The term “maker” at this point may seem too general for those who are still struggling to understand what to expect this Saturday. Any creative could be viewed as a maker, but the distinction that Cole and all the makers want to communicate is that a maker doesn't simply invent or create. A good maker takes the time to educate himself or herself on every aspect of the creative process, often including complicated mathematics, physics, science or other studies, resulting in two outcomes: innovation and education. For most makers, the education is the true addiction.
“I think you'll find that, like most of us, I have to take a thing apart to find out how does it work, the ‘why is it,'” Cole says. “Even today, I tend to learn my way through hobbies – and then, of course, it's time to move on to the next thing.”
The Orlando Mini Maker Faire promises a wide range of experiences for those who are brave enough to give in to their fascinations and pry into the how and why of what they're seeing. Makers come in all different ages, with different levels of education and experience, but what's interesting to note is that these all come from Florida, meaning all of this innovation will continue to thrive within the local community and the state. For a complete list of makers, visit orlando minimakerfaire.com/makers. Below, find a small sample of the many makers who will be attending and showcasing this Saturday.
Artists and Scientists
Monster Art Studio
WHO: Jeff Riggan, artist, perhaps best recognized as the muralist for Tijuana Flats
WHAT: Artist Jeff Riggan will be showing his skills in body paint at the Maker Faire while also displaying and selling needle-felt dolls similar in style and character to the murals familiar to most Floridians from Tijuana Flats restaurants. Riggan is responsible for the wall art in 30 different Tijuana Flats locations.
WHO: Brian Johnson, creator of Johnson Arms
WHAT: Nerf guns are fun, but they aren't always very stylish. Johnson Arms specializes in customized Nerf guns, as in: Imagine your favorite weapon from a movie or video game, and artist Brian Johnson can create the Nerf version for you. View all his customizations at johnsonarms.wordpress.com.
WHO: Astronomy-based technology developers
WHAT: Procyon Systems is currently concluding construction on the Kissimmee Park Observatory, where they will offer opportunities for casual astronomers to observe and study the night sky. At the fair, Procyon will be displaying their 18-inch Newtonian reflecting telescope as well as demonstrating their Sky Sentinel Drive system, which allows astronomers to automatically locate any celestial object.
WHO: Justin Peterson and Lee Bretschneider, graphic novelists and creators of Very Near Mint
WHERE: Orlando; Tallahassee
WHAT: Adventuring Company is the combined effort of two artists who work together to create prints, T-shirts and, most notably, web comics. ComicBooked.com recognized their Kickstarter-funded graphic novel about two comic shop owners, Very Near Mint, as “Indie Comic of the Year.”
TagBot, the Spray Paint Photo Booth
WHO: John Bent Cope, “artist resident” at FamiLAB
WHAT: There are many executions of drawbots (robots that use markers or paint to recreate digital images), but what artist John Bent Cope envisioned was a TagBot, essentially a robotic graffiti artist. He posted a Kickstarter video to fund the project and garnered more than three times the amount he asked for. TagBot will debut at the Orlando Mini Maker Faire, but you can track the progress of Cope's creation at tagbot.tumblr.com.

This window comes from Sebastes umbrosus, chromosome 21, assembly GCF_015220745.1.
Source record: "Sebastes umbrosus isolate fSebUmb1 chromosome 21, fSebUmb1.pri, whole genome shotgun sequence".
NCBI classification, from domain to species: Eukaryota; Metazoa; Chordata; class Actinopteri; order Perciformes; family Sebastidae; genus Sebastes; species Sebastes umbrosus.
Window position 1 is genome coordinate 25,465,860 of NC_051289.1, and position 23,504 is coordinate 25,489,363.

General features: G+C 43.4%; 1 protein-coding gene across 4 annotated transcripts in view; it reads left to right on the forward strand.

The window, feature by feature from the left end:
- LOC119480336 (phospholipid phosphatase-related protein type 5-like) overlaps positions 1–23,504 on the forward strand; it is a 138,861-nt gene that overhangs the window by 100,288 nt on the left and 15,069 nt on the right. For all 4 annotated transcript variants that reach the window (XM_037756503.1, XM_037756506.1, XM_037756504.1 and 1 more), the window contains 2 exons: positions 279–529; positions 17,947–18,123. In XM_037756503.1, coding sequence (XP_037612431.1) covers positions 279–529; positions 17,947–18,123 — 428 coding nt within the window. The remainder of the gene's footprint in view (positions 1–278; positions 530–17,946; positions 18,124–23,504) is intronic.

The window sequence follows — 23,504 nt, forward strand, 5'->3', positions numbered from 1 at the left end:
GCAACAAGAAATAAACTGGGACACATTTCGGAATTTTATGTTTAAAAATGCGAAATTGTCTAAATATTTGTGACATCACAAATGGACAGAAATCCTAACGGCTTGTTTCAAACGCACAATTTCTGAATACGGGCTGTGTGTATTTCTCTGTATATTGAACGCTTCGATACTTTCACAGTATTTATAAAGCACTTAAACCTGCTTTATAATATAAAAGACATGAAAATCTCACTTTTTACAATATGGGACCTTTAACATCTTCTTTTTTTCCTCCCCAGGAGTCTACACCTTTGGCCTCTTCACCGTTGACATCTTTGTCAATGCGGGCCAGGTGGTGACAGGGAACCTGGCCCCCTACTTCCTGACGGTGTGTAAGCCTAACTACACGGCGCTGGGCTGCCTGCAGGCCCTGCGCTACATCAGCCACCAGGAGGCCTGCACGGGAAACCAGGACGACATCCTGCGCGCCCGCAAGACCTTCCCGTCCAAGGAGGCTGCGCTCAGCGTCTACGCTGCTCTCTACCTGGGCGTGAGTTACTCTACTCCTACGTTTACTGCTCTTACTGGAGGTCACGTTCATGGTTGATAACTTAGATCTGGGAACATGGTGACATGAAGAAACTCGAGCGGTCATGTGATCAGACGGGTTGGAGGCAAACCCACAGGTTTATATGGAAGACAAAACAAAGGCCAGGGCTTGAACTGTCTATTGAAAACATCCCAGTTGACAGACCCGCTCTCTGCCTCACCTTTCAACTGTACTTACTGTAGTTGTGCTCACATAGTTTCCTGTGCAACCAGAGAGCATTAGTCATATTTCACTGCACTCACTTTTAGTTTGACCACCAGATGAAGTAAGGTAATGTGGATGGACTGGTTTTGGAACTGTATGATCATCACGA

Power Racing Series
WHO: Individuals and teams racing modified Power Wheels
WHAT: Disassembling the engines of the popular children's toy Power Wheels, individuals and teams reconstruct the vehicles to race against one another on the Power Racing Track at the Central Florida Fairgrounds. Teams are limited to four adults each, and no team may invest more than $500 in modifications. The race itself is more a demonstration of the teams' engineering feats than a competition.
WHO: Asher Adams, Boy Scout working on his Inventing Merit Badge
WHAT: Motivated to earn the Inventing Merit Badge and possessed of a knack for musical engineering, Boy Scout Asher Adams will display a custom-built xylophone made out of 3-inch PVC pipe. Diligently absorbing the mathematics necessary to get the tones and pitch correct to execute his creation, Adams' project goes beyond trial and error and extends into skilled craftsmanship. You can see a preview video on the Orlando Mini Maker Faire website.
WHO: Jamie Cunningham, software developer and musician
WHAT: Jamie Cunningham is a dug-in hobbyist with diverse interests in metalworking, woodworking, electronics and more from his home workshop. He will exhibit a selection of his creations and be on hand to discuss how you can build out your dream backyard workshop.
WHO: Christine Betow Seerveld, creator of metal art and mathematician
WHAT: Blending her passions for nature, structure and geometry, this Orlando newcomer will be displaying “Propolis,” a sculpture/lighting installation comprised of lit-up hexagons originally created for Burning Man and inspired by the fire installations Seerveld experienced there.
WHO: Students in the robotics program at Lyman High School
WHAT: This savvy team of high- schoolers will be displaying and explaining their latest robotic creations, including athletic robots who can bowl and even play basketball. The team has shown previously at Otronicon and regularly enters their designs and builds into competitions to successful results.